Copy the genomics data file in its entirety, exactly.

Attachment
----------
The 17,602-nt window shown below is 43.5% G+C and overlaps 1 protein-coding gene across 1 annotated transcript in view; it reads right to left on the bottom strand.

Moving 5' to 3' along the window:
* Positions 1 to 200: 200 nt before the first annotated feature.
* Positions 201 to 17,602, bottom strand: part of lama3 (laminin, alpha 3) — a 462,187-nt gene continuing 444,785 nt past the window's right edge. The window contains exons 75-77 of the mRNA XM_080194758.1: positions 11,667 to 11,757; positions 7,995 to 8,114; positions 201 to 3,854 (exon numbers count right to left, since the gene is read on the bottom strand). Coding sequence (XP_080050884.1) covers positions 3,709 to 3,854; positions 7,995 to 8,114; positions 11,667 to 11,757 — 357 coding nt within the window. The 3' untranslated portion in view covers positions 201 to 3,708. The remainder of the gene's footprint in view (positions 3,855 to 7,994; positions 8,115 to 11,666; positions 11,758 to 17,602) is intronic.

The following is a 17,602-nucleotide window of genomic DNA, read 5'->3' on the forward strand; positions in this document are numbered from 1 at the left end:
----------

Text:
The 17,602-nt window shown below is 43.5% G+C and overlaps 1 protein-coding gene across 1 annotated transcript in view; it reads right to left on the bottom strand.

Moving 5' to 3' along the window:
* Positions 1 to 200: 200 nt before the first annotated feature.
* Positions 201 to 17,602, bottom strand: part of lama3 (laminin, alpha 3) — a 462,187-nt gene continuing 444,785 nt past the window's right edge. The window contains exons 75-77 of the mRNA XM_080194758.1: positions 11,667 to 11,757; positions 7,995 to 8,114; positions 201 to 3,854 (exon numbers count right to left, since the gene is read on the bottom strand). Coding sequence (XP_080050884.1) covers positions 3,709 to 3,854; positions 7,995 to 8,114; positions 11,667 to 11,757 — 357 coding nt within the window. The 3' untranslated portion in view covers positions 201 to 3,708. The remainder of the gene's footprint in view (positions 3,855 to 7,994; positions 8,115 to 11,666; positions 11,758 to 17,602) is intronic.

The following is a 17,602-nucleotide window of genomic DNA, read 5'->3' on the forward strand; positions in this document are numbered from 1 at the left end: